Another dot in the blogosphere?

Lifelong learning, really?

Posted on: January 26, 2021

This commentary used job disruptions brought on by COVID-19 to declare:

Such developments underscore the need for re-training and upskilling: By reminding us that we can thrive amid a generational maelstrom, and even in the same industry, if we embrace lifelong learning.

But I wonder if we, as a country, have actually embraced lifelong learning.

The author mentioned UNESCO Education Commission’s four pillars of education and highlighted one of them: Learning to know. The other three are learning to be, learning to do, and learning to live together.

If these are crucial elements in an updated concept of lifelong learning, I wonder if we have embraced all those pillars. Let’s just take the highlighted one of learning to know.

In the context of reskilling, knowing something new is not the same of doing something new. That said, I have no doubt that many have learnt “to do” to survive the pandemic. But is this lifelong learning? Might the disruption have forced emergency learning or a circumstance-based learning?

I also found the headline (“finally embracing lifelong learning”) to contrast with the content. For example:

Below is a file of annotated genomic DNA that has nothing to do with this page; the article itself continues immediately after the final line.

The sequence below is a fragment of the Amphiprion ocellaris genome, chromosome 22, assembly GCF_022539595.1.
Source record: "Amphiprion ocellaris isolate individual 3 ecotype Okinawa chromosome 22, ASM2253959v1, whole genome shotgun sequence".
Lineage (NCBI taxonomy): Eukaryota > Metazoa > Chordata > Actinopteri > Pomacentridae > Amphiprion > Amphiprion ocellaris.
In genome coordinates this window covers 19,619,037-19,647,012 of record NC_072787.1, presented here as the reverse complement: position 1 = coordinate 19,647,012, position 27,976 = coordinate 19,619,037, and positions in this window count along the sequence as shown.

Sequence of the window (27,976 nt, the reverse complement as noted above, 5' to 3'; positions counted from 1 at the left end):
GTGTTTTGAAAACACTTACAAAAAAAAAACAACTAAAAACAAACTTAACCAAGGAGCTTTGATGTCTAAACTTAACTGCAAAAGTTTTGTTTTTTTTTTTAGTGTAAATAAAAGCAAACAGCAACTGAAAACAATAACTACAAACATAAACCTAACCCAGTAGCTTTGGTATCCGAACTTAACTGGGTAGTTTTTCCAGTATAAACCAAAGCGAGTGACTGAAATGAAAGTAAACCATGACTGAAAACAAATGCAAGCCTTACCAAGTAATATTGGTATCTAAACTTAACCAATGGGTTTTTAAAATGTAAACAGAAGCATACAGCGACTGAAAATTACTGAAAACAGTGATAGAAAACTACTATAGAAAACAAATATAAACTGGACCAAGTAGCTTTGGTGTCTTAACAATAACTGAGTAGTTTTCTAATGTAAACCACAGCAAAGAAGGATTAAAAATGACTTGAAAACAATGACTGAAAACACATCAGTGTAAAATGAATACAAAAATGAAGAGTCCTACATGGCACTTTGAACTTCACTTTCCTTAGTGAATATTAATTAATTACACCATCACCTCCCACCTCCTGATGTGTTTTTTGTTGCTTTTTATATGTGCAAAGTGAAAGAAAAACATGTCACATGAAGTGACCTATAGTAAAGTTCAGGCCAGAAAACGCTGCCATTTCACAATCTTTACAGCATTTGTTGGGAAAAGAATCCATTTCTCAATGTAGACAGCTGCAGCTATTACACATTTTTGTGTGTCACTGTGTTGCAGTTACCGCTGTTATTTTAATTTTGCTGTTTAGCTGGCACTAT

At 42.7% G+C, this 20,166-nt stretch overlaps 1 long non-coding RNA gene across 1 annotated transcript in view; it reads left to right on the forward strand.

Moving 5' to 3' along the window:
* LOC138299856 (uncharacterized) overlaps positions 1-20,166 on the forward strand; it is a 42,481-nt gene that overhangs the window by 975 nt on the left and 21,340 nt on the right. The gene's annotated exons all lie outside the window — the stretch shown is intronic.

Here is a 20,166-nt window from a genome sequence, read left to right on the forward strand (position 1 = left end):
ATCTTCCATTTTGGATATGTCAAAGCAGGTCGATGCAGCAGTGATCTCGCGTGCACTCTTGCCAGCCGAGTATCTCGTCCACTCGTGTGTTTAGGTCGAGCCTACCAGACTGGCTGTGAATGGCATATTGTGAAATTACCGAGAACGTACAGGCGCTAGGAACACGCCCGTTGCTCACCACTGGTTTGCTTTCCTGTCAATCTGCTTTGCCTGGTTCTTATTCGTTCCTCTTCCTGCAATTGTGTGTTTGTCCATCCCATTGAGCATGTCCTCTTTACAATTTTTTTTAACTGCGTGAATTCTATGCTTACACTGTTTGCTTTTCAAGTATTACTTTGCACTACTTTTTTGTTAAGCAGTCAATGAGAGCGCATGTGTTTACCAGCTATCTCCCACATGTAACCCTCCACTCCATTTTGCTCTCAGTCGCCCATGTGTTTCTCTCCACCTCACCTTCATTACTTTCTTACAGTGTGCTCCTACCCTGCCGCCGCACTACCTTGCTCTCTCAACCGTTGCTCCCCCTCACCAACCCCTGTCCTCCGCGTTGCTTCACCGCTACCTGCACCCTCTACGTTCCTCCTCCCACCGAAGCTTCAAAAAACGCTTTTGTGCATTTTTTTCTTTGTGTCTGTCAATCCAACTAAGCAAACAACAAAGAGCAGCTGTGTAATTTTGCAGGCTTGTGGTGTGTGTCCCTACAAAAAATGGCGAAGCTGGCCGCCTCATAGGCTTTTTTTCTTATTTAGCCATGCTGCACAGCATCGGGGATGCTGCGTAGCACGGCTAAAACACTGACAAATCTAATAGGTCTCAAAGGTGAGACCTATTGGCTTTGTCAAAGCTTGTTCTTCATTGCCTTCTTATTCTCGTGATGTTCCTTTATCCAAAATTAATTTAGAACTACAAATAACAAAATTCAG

… researchers at the Institute for Adult Learning (IAL) have found a relatively sharp decline in engagement with technologies for learning among those between the ages of 40 and 70 years

If the low take-up of SkillsFuture courses is an indication of “lifelong learning”, then this is not good news. The author cited a guest speaker who indicated that:

…the lack of recognition for Workforce Skills Qualification (WSQ) by businesses, especially small and medium enterprises, would prevent working adults from taking up SkillsFuture courses.

Later in the commentary, the author described how someone who dealt more with “head” work would find “hand” work demeaning. This might also contribute to low SkillsFuture take-up.

Only the last several sentences in the article were congruous with the headline. They highlighted how people signed up for upskilling and employment programmes during the current pandemic. So I have ask: Have we really embraced lifelong learning when what we have is just a year-long snapshot?

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